By David Sillito
BBC News Arts correspondent
A "micro-house" created by British architect Richard Horden is being tested by students in Munich, Germany.
The pods have been designed so four people can dine inside
It has two bedrooms, a lounge, a dining room, a kitchen and a bathroom, and it is just 9ft by 9ft by 9ft.
The mini-home is already being looked at by a number of local authorities in Britain as way of dealing with short term shortages in accommodation.
It could also be a self-contained home for elderly relatives or teenagers and can be sited in a garden.
Inside the cube, the entrance lobby also doubles as a shower and a toilet.
A double bed folds down over the lounge area which within seconds can be turned into a dining room that can seat four people or even a spare bedroom.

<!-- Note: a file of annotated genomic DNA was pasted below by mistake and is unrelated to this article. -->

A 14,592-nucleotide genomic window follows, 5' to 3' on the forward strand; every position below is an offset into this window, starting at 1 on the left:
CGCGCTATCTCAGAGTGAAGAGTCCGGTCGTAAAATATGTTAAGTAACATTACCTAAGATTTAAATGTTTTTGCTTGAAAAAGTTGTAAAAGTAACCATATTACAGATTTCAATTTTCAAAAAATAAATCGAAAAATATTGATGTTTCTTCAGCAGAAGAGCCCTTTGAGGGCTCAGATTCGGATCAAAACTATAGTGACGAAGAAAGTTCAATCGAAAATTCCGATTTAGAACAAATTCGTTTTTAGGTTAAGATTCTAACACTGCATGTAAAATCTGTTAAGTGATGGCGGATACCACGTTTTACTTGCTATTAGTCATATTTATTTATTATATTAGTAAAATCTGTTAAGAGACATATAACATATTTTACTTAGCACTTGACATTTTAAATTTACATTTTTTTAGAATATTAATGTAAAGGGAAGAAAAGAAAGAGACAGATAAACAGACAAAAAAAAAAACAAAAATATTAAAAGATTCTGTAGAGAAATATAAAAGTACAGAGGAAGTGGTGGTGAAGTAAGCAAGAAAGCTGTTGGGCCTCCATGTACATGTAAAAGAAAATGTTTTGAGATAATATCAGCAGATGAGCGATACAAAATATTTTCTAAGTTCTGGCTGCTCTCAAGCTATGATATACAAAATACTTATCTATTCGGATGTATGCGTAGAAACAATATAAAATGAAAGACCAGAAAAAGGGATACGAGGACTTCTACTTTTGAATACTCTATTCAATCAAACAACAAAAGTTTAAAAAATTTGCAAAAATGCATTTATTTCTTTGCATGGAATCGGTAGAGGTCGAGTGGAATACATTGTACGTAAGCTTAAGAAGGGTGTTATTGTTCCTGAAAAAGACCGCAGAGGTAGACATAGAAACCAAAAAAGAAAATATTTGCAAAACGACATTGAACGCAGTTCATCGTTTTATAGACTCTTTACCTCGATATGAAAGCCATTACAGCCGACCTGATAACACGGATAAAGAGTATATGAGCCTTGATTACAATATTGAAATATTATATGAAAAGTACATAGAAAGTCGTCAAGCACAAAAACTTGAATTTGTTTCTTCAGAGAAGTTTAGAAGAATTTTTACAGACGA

The seats are also storage cupboards and can be cleared away to create a space in which three or four people can dance to the inbuilt surround sound system.
The structure has been designed around ideas from 200 architecture students and a small village is now being set up in the campus of Munich University.
The university is keen to test the idea as it has around 90,000 students and only around 10,000 apartments. It has already tried using sea containers as flats but the new micro-house is half their size.
The pods can be stacked on one another or laid out in small colonies.
The architects behind the scheme say they are perhaps too small to live in permanently but can offer everything someone would need for a few months before they find a permanent home.
The buildings can be carried on the back of a truck and it is hoped they will provide local authorities with a way of using plots of land that are vacant for a few years, especially those awaiting development.
The head of the university's student accommodation, Dieter Massberg, said: "I am sure I can live in this house, not for some years but for some months.
"It's very comfortable, a maximum of comfort in this minimal cube. It's a very intelligent construction."